South African entrepreneur and self-appointed benevolent dictator for life of the Ubuntu project, Mark Shuttleworth, has revealed that the next version of the Ubuntu operating system will be code-named Raring Ringtail.
This was just hours before the release of Ubuntu 12.10 “Quantal Quetzal” scheduled for today (18 October 2012).
Ubuntu uses the last two digits of the year and the month of release as its version number. With Ringtail’s release date set for April 2013 it will therefore be known as Ubuntu 13.04.
Following some confusion about which type of ringtail he was referring to, Shuttleworth posted an update on his blog:
For clarity, this ringtail is no laconic lemur, it’s a ringtail raccoon. However, for the sake of sanity, it’s not a raring ringtail raccoon, just a raring ringtail. There.
Ubuntu 12.10 Desktop
In the press statement announcing the launch of Ubuntu 12.10, Canonical said that the operating system brings together the desktop and the web.
The Ubuntu 12.10 Dash is one of the major points this integration is visible, offering the following features:
- When searching for documents, users can see results from online services such as Google Drive in addition to files saved on their hard drives.
- The Online Accounts feature allows authentication to online sites so that content such as photos from Flickr and contacts from Facebook can all be searched.
- Both paid and free content, whether music, videos or any product be it digital or physical from Amazon and the Ubuntu One Music Store can be searched. The results are displayed in a separate section labelled, ‘More Suggestions’.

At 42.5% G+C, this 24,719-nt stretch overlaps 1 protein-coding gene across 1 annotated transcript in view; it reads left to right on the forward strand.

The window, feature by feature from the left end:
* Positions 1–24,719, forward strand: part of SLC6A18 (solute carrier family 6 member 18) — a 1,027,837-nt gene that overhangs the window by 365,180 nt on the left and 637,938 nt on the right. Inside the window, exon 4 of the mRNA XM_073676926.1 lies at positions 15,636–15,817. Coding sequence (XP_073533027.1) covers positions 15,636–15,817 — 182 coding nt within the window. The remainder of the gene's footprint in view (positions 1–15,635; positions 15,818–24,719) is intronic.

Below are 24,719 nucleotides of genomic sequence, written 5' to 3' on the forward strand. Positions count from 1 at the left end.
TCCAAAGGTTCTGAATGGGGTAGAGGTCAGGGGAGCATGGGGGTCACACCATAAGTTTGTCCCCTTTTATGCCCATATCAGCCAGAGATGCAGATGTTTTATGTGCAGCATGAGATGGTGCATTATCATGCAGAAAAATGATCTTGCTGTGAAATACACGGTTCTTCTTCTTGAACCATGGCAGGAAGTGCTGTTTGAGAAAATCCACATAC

- Previews give large, clear previews of content as it appears in the Dash search results (previewing an album found in the Ubuntu One Music Store reveals a track listing and the option to listen, for example).
Similar to Dropbox, Ubuntu One also now has a referrals programme that lets users get more storage in return for recommending new users.
Ubuntu 12.10 Server
On the server side, Ubuntu 12.10 includes the Folsom release of OpenStack, alongside deployment and management tools.
Canonical said that Ubuntu Server 12.10 is the fifth Ubuntu release to feature OpenStack in the form of Ubuntu Cloud Infrastructure.
Ubuntu Server 12.10 is also the first OS to support Intel’s new Open Attestation (OAT) in an OpenStack environment, according to Canonical.
Juju, Ubuntu’s service orchestration tool, is now natively supported on OpenStack clouds running on Ubuntu. Canonical said that this means it can also be used on public clouds powered by Ubuntu, such as HP.
Enterprises that have built infrastructure on Ubuntu 12.04 LTS can now remain on that long-term support release, but deploy compatible versions of the latest OpenStack releases, directly from Canonical’s Ubuntu Cloud Archive.
Canonical explained that the archive is a growing repository of backported versions of OpenStack that gives enterprise Ubuntu users access the latest open cloud software on a fully supported and certified platform.